Help! I’ve been asked to explore doing a webcast of our upcoming manager’s retreat and I don’t know anything about the technology. Can you shed some light on what a webcast is and how to do one?
Let’s answer the question of what a webcast is by turning to our good friends at Wikipedia. According to Wikipedia, “A webcast is a media file distributed over the Internet using streaming media technology. A webcast may either be distributed live or on demand. Essentially webcasting is ‘broadcasting audio, video and images over the Internet.’”
While some larger companies may elect to purchase a turnkey system that allows them to produce their own webcasts, for most companies, there is no need to go out and buy a television studio or audio, video or encoding equipment to do a webcast. Economically, it usually makes more sense to work with a webcast supplier, who can help you with everything you need.
There are three main components to any webcast.
Component 1 is determining what type of viewer experience you want to provide your audience. There are four types of viewer experiences: audio only; video only; audio with synchronized slides; and video with synchronized slides. Each offers its own price points, pluses, minuses and overall experience. You must factor in your budget, your message and the goals of your management team in determining which format to choose.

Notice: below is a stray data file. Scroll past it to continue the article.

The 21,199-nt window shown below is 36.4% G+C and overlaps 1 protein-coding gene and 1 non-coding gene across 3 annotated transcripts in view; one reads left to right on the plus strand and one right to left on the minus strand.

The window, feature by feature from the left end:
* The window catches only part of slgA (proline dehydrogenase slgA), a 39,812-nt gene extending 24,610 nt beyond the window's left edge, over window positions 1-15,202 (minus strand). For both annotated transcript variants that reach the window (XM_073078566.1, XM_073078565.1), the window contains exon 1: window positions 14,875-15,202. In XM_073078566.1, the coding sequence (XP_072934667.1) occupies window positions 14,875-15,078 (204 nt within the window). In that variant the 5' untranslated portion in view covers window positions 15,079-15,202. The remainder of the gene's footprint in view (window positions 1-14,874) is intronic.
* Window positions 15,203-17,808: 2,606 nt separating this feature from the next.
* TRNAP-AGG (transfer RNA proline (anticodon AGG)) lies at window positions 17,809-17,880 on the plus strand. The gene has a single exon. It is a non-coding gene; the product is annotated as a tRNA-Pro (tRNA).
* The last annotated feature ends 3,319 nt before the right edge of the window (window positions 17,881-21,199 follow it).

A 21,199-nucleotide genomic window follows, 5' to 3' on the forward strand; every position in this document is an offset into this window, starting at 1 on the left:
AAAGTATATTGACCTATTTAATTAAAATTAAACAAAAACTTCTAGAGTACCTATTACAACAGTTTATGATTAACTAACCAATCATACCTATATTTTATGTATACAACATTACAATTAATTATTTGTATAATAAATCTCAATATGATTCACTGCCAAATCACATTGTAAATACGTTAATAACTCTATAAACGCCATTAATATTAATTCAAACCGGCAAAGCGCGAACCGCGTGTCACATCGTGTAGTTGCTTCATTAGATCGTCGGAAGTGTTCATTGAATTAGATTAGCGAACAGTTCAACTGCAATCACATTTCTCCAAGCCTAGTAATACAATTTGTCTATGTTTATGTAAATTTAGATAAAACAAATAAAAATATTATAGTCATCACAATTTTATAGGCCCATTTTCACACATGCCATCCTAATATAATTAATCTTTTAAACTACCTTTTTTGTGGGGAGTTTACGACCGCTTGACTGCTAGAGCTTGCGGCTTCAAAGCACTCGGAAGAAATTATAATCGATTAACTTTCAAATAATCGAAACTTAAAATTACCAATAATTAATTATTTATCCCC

Component 2 is the audio, visual and staging elements common to all live events. Whether you are broadcasting from the executive suite or the largest ballroom in North America, you need to determine the type of microphones, mixers, cameras, lighting, etc., you will need to make your event look and sound great. We suggest you work with your local audio-visual or webcasting supplier to select the equipment that will best meet your needs.
Component 3 involves encoding the audio and/or video and sending the signal out over the internet. In order to broadcast your signal via the internet, the audio and video feeds must be connected to an encoding computer, which will be outfitted with encoding software, such as Microsoft’s Windows Media Encoder or Adobe’s Flash Encoder. The encoding computer will then convert the signals and send them over the internet.
At minimum, you will need a hard-wired internet connection, but depending on the format and complexity of your webcast, you may need multiple high-speed connections, with static IP addresses, etc. Because of this, when selecting a site, if there is any chance you may do a webcast, be sure to ask the facility about connectivity.
Because technology is complex and changes rapidly, working with a qualified provider can facilitate tremendous savings of both time and money, while still allowing an organization the ability to effectively deliver important messages.